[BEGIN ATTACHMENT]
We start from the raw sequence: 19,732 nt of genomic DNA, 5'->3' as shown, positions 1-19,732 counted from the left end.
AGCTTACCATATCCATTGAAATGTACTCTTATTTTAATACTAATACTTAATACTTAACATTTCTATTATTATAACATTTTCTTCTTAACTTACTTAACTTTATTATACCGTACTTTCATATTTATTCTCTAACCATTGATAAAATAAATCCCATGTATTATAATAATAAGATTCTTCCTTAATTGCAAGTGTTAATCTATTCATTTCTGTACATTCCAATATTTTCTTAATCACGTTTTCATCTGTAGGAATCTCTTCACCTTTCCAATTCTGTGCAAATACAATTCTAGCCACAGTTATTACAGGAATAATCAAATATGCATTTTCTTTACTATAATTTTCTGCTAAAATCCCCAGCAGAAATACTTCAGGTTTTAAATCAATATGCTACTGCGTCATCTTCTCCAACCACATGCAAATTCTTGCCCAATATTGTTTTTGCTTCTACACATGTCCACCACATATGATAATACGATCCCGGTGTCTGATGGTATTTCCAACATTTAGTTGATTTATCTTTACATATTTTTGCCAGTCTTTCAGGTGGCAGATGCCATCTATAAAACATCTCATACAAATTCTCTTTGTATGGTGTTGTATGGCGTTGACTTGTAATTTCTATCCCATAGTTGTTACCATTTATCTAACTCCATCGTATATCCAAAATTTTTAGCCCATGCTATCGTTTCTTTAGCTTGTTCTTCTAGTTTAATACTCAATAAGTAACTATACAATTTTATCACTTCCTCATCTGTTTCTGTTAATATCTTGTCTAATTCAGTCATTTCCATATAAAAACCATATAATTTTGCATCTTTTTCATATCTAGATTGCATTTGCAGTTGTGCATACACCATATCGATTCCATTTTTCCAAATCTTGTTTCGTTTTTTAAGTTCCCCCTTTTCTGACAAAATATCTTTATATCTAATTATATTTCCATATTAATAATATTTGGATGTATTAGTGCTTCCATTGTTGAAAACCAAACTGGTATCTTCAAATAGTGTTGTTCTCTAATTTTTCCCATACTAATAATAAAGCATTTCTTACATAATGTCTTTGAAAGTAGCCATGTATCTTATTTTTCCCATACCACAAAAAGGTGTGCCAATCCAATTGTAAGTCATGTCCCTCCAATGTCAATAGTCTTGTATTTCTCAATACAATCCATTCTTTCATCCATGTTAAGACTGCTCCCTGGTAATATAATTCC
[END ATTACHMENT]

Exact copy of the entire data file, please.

We start from the raw sequence: 19,732 nt of genomic DNA, 5'->3' as shown, positions 1-19,732 counted from the left end.
AGCTTACCATATCCATTGAAATGTACTCTTATTTTAATACTAATACTTAATACTTAACATTTCTATTATTATAACATTTTCTTCTTAACTTACTTAACTTTATTATACCGTACTTTCATATTTATTCTCTAACCATTGATAAAATAAATCCCATGTATTATAATAATAAGATTCTTCCTTAATTGCAAGTGTTAATCTATTCATTTCTGTACATTCCAATATTTTCTTAATCACGTTTTCATCTGTAGGAATCTCTTCACCTTTCCAATTCTGTGCAAATACAATTCTAGCCACAGTTATTACAGGAATAATCAAATATGCATTTTCTTTACTATAATTTTCTGCTAAAATCCCCAGCAGAAATACTTCAGGTTTTAAATCAATATGCTACTGCGTCATCTTCTCCAACCACATGCAAATTCTTGCCCAATATTGTTTTTGCTTCTACACATGTCCACCACATATGATAATACGATCCCGGTGTCTGATGGTATTTCCAACATTTAGTTGATTTATCTTTACATATTTTTGCCAGTCTTTCAGGTGGCAGATGCCATCTATAAAACATCTCATACAAATTCTCTTTGTATGGTGTTGTATGGCGTTGACTTGTAATTTCTATCCCATAGTTGTTACCATTTATCTAACTCCATCGTATATCCAAAATTTTTAGCCCATGCTATCGTTTCTTTAGCTTGTTCTTCTAGTTTAATACTCAATAAGTAACTATACAATTTTATCACTTCCTCATCTGTTTCTGTTAATATCTTGTCTAATTCAGTCATTTCCATATAAAAACCATATAATTTTGCATCTTTTTCATATCTAGATTGCATTTGCAGTTGTGCATACACCATATCGATTCCATTTTTCCAAATCTTGTTTCGTTTTTTAAGTTCCCCCTTTTCTGACAAAATATCTTTATATCTAATTATATTTCCATATTAATAATATTTGGATGTATTAGTGCTTCCATTGTTGAAAACCAAACTGGTATCTTCAAATAGTGTTGTTCTCTAATTTTTCCCATACTAATAATAAAGCATTTCTTACATAATGTCTTTGAAAGTAGCCATGTATCTTATTTTTCCCATACCACAAAAAGGTGTGCCAATCCAATTGTAAGTCATGTCCCTCCAATGTCAATAGTCTTGTATTTCTCAATACAATCCATTCTTTCATCCATGTTAAGACTGCTCCCTGGTAATATAATTCC